Even putting aside this week’s massacre, the offices of Charlie Hebdo got firebombed in 2011 for satirizing Mohammed. That didn’t deflect the editors from their policies, but it was clearly intended to do so — just as this is an attempt to intimidate the editors of a local newspaper to kowtow to the political agenda of a group of thugs. These same people could have staged legal protests outside the offices, picketing the facility and making their arguments as to why the News-Press was wrong in its editorial style choices, but instead chose to break the law and attempt to intimidate the editors.

It’s extremely doubtful that these thugs will go to the same lengths as the Islamists in Paris, but that’s not really the point. If we are to stand up to thuggery and intimidation against those who are practicing free speech and operating in the media, then nous sommes News-Press just as much as je suis Charlie, or even more so. The use of the perfectly descriptive and innocuous phrase “illegal immigrant” is a lot more supportable than the content at Charlie Hebdo. Perhaps the rest of the media should adopt that phrase out of solidarity to the News-Press and to send a signal here at home that the media will stand together against intimidation.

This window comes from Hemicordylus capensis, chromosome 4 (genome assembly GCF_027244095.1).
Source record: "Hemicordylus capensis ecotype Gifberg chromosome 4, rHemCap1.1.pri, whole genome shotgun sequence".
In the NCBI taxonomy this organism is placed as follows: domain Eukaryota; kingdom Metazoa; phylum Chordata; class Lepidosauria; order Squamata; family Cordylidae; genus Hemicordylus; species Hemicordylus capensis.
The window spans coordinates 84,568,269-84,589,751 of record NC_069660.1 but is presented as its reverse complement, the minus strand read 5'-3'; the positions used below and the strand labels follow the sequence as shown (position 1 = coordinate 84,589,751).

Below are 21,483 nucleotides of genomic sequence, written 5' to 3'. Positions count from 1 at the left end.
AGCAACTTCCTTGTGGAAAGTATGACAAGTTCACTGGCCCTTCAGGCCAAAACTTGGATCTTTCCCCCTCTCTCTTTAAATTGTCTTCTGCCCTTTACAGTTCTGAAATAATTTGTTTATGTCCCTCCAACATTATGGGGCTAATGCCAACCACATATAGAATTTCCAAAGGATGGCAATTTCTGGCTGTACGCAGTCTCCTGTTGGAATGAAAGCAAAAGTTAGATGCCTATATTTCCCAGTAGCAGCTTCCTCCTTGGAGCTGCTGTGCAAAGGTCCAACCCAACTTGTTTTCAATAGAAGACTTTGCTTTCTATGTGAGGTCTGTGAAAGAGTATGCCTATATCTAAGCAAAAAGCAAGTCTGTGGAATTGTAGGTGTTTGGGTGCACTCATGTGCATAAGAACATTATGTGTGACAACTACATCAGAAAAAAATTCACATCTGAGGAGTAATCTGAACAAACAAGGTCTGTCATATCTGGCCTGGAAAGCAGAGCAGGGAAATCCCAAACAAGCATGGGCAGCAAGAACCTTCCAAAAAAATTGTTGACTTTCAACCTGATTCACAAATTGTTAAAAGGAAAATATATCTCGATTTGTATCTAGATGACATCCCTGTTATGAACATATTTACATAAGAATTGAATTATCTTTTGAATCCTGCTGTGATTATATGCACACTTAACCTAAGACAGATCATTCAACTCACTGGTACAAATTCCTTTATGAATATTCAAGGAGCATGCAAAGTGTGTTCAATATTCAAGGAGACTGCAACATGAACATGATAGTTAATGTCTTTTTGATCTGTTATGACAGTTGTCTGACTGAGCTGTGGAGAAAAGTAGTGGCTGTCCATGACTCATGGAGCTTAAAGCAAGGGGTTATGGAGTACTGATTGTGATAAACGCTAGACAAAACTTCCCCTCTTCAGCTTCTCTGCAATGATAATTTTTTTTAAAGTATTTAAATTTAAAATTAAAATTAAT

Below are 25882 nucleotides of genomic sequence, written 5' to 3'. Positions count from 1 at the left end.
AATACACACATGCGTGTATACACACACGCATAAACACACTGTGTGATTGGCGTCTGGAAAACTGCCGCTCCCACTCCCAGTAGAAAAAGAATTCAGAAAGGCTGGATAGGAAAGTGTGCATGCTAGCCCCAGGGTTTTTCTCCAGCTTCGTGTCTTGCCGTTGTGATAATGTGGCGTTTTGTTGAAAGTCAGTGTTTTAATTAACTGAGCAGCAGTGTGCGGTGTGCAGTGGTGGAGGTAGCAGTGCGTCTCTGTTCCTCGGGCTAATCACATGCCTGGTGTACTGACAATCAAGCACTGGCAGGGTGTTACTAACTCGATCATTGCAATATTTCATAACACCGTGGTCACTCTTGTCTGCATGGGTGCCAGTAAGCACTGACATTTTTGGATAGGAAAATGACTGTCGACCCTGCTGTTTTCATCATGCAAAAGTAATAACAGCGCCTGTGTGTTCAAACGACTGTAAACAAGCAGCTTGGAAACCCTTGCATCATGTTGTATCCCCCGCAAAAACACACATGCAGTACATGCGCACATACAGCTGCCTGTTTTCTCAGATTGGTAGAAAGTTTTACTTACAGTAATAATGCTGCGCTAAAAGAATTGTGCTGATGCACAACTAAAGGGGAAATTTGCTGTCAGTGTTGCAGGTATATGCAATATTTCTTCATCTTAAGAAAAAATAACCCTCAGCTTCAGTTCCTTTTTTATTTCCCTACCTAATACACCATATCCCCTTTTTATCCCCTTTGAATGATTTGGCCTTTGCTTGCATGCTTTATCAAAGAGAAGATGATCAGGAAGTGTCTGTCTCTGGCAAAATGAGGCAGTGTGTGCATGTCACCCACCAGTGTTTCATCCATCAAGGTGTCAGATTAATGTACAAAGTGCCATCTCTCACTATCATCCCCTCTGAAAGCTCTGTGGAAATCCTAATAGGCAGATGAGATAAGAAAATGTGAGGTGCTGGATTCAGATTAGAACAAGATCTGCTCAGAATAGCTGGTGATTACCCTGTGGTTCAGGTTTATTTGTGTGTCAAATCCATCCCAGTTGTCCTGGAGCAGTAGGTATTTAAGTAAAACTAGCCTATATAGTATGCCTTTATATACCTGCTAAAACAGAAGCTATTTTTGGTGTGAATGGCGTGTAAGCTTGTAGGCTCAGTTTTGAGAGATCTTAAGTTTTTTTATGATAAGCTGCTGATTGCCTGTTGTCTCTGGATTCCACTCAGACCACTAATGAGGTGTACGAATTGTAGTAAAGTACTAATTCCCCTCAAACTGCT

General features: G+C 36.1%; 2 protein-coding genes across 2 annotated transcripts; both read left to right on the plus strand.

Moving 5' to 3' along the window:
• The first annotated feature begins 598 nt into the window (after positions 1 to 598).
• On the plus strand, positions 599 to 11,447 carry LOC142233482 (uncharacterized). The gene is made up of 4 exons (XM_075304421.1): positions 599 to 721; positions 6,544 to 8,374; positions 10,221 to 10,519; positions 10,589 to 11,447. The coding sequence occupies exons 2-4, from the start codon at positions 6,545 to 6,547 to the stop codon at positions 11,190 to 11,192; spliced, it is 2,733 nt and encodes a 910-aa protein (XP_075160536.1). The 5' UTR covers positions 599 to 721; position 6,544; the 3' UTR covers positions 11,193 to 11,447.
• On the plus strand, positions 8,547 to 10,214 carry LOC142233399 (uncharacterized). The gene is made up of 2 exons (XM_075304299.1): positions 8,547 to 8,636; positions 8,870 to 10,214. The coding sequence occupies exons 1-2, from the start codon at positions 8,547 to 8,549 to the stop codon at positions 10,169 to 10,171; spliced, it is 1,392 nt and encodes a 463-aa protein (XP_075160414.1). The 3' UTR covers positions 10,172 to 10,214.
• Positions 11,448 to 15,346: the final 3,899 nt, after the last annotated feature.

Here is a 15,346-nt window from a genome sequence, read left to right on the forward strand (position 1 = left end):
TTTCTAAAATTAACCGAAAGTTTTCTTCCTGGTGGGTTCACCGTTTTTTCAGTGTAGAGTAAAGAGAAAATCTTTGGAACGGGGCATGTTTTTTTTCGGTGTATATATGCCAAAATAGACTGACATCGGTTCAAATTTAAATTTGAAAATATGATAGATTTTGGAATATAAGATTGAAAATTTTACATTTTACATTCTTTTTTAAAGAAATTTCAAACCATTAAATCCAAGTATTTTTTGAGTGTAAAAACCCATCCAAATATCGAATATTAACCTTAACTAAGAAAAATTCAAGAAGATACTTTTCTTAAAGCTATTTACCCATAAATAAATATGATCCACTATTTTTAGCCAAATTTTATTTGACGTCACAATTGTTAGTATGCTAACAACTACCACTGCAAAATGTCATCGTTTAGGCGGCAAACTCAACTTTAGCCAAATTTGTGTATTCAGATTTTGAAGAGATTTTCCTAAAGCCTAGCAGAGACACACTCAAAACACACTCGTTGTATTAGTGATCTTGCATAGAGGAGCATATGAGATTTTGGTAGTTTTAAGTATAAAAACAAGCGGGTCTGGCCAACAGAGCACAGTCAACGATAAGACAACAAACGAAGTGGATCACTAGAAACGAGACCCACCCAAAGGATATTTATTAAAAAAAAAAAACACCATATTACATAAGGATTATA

Don’t bet on it, though. In my column for The Fiscal Times yesterday, I warned that political correctness has been eroding our commitment to free speech for decades, and in precisely this kind of context:

In the West, we have declined from robust and honest debate into an ever-tightening straitjacket of political correctness. That movement has collapsed the use of language by stigmatizing legitimate constructs in politics and culture.

On college campuses, which should serve as the hothouses for debate and independent thought, free speech often gets limited to demarcated “zones.” Our national debate has been plagued by demands for “trigger warnings” on certain topics lest a stray idea or image cause undue stress, and even the most innocent of colloquies can cause one to be branded a “micro-aggressor.”

Unfortunately, this leaves us with a truncated vocabulary and substantial timidity when difficult issues arise. After flashpoints like Ferguson and the Eric Garner death, Americans keep promising themselves a “national conversation” on race, only to have it dominated by the angriest members on all sides leaving reasonable people afraid of giving offense rather than speaking their minds.

“Conversations” inevitably become lectures from those who have the largest chips on their shoulders, and anyone offering dissent becomes instantly delegitimized. This is how the understandable anger over Garner’s death, caught on videotape during his arrest, turns into absurd, performance-art protests during Sunday brunches in a few urban centers, rather than into action that unites communities for more responsible policing – and perhaps the reduction of intrusive laws that would prevent the necessity for so much police intervention, as with Garner.

In truth, we’ve been retreating on free speech for much longer than the rise of Islamist terror in the West. They’re just taking advantage of our weakened resolve, led by the news organizations that should have been taking the strongest stands against its erosion. When intimidation and violence work, expect to see more of it.